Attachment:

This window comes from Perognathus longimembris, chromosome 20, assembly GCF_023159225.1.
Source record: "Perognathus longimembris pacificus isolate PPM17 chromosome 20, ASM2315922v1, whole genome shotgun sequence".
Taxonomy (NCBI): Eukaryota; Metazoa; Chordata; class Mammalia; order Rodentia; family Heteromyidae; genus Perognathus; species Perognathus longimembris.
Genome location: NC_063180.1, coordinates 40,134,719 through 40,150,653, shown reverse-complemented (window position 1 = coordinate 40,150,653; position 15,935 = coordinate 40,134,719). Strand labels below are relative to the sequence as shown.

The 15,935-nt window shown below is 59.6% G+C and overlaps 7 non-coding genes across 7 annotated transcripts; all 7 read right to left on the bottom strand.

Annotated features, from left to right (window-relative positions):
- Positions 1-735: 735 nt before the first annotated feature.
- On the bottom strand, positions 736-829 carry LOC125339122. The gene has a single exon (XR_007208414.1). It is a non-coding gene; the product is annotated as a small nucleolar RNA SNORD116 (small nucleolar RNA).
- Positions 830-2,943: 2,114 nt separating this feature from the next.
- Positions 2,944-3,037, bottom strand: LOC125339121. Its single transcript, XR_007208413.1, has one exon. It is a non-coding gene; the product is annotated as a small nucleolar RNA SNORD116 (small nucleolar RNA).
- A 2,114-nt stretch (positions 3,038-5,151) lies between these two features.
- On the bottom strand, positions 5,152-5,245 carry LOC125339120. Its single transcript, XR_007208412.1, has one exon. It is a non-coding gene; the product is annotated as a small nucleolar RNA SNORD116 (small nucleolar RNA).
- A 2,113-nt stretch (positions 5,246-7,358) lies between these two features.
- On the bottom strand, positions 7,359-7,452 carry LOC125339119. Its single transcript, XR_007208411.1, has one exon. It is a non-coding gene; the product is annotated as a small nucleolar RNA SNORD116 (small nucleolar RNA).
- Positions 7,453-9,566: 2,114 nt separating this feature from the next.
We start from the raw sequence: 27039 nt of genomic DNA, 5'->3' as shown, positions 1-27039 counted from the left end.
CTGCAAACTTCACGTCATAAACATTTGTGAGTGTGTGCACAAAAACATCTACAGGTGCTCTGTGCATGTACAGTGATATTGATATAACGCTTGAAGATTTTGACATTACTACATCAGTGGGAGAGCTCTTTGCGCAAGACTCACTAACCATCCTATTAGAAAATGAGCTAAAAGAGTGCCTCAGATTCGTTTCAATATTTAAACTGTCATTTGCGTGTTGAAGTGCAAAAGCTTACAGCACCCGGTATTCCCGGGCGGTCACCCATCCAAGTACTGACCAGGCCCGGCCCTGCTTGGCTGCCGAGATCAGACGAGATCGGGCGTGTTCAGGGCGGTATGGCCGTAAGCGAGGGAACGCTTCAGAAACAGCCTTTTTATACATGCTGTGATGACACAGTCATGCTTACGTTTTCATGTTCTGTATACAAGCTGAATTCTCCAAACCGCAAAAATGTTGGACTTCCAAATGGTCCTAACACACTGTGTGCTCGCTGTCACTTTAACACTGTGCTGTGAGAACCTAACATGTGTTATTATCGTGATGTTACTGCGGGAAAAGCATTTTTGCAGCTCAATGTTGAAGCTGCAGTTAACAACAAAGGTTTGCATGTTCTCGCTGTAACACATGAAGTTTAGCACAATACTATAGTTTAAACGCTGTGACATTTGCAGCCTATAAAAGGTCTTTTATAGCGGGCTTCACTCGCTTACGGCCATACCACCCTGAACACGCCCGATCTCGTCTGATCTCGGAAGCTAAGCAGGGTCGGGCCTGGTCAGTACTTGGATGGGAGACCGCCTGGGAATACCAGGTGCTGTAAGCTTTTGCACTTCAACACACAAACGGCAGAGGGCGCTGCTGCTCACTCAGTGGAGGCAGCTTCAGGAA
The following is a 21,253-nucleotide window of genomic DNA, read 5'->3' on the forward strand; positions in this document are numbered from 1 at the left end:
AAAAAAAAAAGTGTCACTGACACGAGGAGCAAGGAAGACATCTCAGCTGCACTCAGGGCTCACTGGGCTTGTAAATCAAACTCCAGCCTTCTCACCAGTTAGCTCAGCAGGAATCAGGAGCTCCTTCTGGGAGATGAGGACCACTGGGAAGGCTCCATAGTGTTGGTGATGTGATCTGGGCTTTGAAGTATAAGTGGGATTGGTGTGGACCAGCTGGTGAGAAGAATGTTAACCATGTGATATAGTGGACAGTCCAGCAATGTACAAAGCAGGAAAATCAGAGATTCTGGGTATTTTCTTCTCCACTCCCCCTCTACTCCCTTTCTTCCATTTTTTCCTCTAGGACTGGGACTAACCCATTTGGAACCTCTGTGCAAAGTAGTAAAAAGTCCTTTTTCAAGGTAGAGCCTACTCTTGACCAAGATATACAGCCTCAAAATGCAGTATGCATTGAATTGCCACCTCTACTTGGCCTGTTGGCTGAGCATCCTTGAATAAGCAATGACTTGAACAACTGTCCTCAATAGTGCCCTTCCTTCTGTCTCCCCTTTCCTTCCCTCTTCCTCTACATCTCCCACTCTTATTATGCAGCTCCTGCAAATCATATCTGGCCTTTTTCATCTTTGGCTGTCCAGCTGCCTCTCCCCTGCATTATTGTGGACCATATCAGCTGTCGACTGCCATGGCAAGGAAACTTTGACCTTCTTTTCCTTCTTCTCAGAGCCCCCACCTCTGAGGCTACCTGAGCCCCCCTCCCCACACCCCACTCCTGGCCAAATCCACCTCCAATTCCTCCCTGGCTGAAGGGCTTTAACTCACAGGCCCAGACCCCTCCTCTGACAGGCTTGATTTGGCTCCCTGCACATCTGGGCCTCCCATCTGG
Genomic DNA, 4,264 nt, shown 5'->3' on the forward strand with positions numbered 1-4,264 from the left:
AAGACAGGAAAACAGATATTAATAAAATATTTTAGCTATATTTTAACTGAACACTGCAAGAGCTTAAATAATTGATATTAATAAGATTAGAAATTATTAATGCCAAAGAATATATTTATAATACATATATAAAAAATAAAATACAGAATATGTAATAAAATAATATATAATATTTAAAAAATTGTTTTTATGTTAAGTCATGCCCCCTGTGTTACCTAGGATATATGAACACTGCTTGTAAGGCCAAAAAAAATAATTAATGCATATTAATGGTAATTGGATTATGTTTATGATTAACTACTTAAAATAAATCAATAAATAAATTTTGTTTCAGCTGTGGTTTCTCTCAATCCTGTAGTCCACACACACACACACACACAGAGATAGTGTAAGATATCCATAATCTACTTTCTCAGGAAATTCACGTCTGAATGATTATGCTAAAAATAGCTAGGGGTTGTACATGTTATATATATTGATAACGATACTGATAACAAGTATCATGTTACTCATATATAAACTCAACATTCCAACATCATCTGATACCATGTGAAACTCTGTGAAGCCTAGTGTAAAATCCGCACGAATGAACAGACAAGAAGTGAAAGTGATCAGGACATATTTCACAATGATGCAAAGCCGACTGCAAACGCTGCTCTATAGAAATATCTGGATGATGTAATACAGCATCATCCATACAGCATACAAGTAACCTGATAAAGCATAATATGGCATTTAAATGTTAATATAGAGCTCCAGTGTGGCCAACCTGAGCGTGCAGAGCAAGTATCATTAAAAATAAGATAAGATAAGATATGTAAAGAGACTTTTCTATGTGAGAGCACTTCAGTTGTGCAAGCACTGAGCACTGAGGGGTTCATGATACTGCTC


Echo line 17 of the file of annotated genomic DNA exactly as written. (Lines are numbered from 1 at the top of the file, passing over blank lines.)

CTGCAAACTTCACGTCATAAACATTTGTGAGTGTGTGCACAAAAACATCTACAGGTGCTCTGTGCATGTACAGTGATATTGATATAACGCTTGAAGATTTTGACATTACTACATCAGTGGGAGAGCTCTTTGCGCAAGACTCACTAACCATCCTATTAGAAAATGAGCTAAAAGAGTGCCTCAGATTCGTTTCAATATTTAAACTGTCATTTGCGTGTTGAAGTGCAAAAGCTTACAGCACCCGGTATTCCCGGGCGGTCACCCATCCAAGTACTGACCAGGCCCGGCCCTGCTTGGCTGCCGAGATCAGACGAGATCGGGCGTGTTCAGGGCGGTATGGCCGTAAGCGAGGGAACGCTTCAGAAACAGCCTTTTTATACATGCTGTGATGACACAGTCATGCTTACGTTTTCATGTTCTGTATACAAGCTGAATTCTCCAAACCGCAAAAATGTTGGACTTCCAAATGGTCCTAACACACTGTGTGCTCGCTGTCACTTTAACACTGTGCTGTGAGAACCTAACATGTGTTATTATCGTGATGTTACTGCGGGAAAAGCATTTTTGCAGCTCAATGTTGAAGCTGCAGTTAACAACAAAGGTTTGCATGTTCTCGCTGTAACACATGAAGTTTAGCACAATACTATAGTTTAAACGCTGTGACATTTGCAGCCTATAAAAGGTCTTTTATAGCGGGCTTCACTCGCTTACGGCCATACCACCCTGAACACGCCCGATCTCGTCTGATCTCGGAAGCTAAGCAGGGTCGGGCCTGGTCAGTACTTGGATGGGAGACCGCCTGGGAATACCAGGTGCTGTAAGCTTTTGCACTTCAACACACAAACGGCAGAGGGCGCTGCTGCTCACTCAGTGGAGGCAGCTTCAGGAA